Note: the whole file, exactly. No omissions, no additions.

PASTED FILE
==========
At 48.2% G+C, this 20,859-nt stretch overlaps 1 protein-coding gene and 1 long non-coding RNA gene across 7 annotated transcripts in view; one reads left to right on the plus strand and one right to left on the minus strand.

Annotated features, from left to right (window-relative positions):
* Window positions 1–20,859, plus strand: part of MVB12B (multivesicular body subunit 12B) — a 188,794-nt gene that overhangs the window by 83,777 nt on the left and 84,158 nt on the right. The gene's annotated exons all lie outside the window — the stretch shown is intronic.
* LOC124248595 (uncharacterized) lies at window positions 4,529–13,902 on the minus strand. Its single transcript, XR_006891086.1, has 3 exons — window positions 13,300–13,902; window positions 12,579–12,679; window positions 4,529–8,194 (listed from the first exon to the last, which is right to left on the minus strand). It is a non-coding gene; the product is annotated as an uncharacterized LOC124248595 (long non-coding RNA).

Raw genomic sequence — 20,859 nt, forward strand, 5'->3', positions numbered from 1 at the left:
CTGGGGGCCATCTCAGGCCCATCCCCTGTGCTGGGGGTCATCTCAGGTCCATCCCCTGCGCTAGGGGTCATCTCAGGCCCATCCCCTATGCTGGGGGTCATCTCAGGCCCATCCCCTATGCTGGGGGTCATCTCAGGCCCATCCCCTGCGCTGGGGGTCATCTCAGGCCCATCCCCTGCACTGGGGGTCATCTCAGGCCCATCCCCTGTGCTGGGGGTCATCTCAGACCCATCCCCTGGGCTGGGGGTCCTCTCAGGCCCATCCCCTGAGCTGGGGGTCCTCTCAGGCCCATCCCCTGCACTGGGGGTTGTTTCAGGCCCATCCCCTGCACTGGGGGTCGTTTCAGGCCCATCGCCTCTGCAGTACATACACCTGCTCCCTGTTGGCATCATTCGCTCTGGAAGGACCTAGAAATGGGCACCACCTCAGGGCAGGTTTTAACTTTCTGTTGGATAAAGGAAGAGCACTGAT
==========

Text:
At 48.2% G+C, this 20,859-nt stretch overlaps 1 protein-coding gene and 1 long non-coding RNA gene across 7 annotated transcripts in view; one reads left to right on the plus strand and one right to left on the minus strand.

Annotated features, from left to right (window-relative positions):
* Window positions 1–20,859, plus strand: part of MVB12B (multivesicular body subunit 12B) — a 188,794-nt gene that overhangs the window by 83,777 nt on the left and 84,158 nt on the right. The gene's annotated exons all lie outside the window — the stretch shown is intronic.
* LOC124248595 (uncharacterized) lies at window positions 4,529–13,902 on the minus strand. Its single transcript, XR_006891086.1, has 3 exons — window positions 13,300–13,902; window positions 12,579–12,679; window positions 4,529–8,194 (listed from the first exon to the last, which is right to left on the minus strand). It is a non-coding gene; the product is annotated as an uncharacterized LOC124248595 (long non-coding RNA).

Raw genomic sequence — 20,859 nt, forward strand, 5'->3', positions numbered from 1 at the left:
CTGGGGGCCATCTCAGGCCCATCCCCTGTGCTGGGGGTCATCTCAGGTCCATCCCCTGCGCTAGGGGTCATCTCAGGCCCATCCCCTATGCTGGGGGTCATCTCAGGCCCATCCCCTATGCTGGGGGTCATCTCAGGCCCATCCCCTGCGCTGGGGGTCATCTCAGGCCCATCCCCTGCACTGGGGGTCATCTCAGGCCCATCCCCTGTGCTGGGGGTCATCTCAGACCCATCCCCTGGGCTGGGGGTCCTCTCAGGCCCATCCCCTGAGCTGGGGGTCCTCTCAGGCCCATCCCCTGCACTGGGGGTTGTTTCAGGCCCATCCCCTGCACTGGGGGTCGTTTCAGGCCCATCGCCTCTGCAGTACATACACCTGCTCCCTGTTGGCATCATTCGCTCTGGAAGGACCTAGAAATGGGCACCACCTCAGGGCAGGTTTTAACTTTCTGTTGGATAAAGGAAGAGCACTGAT